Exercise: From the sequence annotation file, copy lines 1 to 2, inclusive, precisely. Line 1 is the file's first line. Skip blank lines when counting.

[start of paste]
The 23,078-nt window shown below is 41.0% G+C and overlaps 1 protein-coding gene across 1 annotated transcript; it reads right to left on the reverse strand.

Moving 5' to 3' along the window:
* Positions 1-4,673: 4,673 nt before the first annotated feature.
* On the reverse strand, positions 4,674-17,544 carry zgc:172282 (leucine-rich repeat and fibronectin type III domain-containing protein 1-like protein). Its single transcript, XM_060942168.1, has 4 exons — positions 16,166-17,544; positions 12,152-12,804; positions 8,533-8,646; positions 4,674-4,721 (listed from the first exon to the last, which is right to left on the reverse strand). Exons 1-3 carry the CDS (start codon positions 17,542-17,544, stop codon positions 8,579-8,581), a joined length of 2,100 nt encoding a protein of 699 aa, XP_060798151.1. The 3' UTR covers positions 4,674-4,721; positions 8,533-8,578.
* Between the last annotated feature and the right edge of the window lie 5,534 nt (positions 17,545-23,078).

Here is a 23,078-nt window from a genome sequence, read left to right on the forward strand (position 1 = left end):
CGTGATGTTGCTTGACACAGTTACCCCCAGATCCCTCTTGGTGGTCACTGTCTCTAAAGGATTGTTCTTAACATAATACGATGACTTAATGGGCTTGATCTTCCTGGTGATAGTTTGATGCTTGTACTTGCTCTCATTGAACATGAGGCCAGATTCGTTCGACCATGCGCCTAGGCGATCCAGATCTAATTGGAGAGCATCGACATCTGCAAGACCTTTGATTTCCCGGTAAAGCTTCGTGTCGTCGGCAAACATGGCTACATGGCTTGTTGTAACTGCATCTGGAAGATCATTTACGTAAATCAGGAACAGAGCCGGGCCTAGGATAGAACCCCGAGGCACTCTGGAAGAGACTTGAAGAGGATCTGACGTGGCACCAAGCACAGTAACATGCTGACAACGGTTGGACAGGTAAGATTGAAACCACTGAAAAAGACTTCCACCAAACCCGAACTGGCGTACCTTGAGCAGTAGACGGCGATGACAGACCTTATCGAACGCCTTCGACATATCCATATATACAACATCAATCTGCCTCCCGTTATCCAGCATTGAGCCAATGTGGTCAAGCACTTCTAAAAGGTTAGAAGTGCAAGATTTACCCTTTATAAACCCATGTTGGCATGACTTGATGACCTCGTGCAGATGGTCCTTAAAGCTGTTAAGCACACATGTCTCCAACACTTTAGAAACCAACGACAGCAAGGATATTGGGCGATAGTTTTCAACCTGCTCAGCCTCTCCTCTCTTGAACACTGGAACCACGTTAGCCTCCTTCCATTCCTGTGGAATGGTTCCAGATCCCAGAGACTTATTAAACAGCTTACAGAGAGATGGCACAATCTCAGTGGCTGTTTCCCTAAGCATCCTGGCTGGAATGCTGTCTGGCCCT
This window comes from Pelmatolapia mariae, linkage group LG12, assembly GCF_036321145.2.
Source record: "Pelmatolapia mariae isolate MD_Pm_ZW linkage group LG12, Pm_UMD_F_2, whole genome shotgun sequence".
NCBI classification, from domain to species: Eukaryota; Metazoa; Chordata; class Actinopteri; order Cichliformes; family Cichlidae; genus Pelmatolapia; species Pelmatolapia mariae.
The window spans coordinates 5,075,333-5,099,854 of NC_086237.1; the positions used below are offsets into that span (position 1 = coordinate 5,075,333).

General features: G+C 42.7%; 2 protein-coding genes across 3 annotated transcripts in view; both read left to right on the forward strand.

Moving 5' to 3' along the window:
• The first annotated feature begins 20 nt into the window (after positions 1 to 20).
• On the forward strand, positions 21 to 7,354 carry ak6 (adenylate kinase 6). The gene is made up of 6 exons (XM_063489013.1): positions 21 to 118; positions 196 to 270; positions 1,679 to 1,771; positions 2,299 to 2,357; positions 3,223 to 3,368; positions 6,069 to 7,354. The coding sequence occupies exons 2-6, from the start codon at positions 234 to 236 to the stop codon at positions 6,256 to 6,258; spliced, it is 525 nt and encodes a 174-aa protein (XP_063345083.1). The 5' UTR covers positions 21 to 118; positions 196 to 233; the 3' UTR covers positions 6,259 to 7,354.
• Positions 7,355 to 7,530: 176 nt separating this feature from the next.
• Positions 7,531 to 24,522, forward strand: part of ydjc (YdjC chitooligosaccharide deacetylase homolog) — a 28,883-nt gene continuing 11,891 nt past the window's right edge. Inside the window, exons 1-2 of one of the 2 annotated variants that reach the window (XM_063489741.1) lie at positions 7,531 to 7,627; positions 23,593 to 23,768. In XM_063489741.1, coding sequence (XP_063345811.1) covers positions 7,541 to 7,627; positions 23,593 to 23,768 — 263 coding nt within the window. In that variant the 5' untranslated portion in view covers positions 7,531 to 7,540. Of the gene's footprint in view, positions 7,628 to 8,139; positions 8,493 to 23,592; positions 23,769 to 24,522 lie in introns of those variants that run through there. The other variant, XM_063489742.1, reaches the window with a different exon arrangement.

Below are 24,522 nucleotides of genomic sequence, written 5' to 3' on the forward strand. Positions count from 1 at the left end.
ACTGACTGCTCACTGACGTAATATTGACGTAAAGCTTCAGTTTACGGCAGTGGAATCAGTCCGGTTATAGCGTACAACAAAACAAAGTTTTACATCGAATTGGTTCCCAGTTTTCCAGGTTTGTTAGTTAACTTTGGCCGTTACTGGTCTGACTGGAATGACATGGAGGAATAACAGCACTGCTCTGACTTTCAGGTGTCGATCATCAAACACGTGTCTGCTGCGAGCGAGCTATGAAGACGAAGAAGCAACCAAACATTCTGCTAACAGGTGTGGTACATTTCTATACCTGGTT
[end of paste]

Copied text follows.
The 23,078-nt window shown below is 41.0% G+C and overlaps 1 protein-coding gene across 1 annotated transcript; it reads right to left on the reverse strand.

Moving 5' to 3' along the window: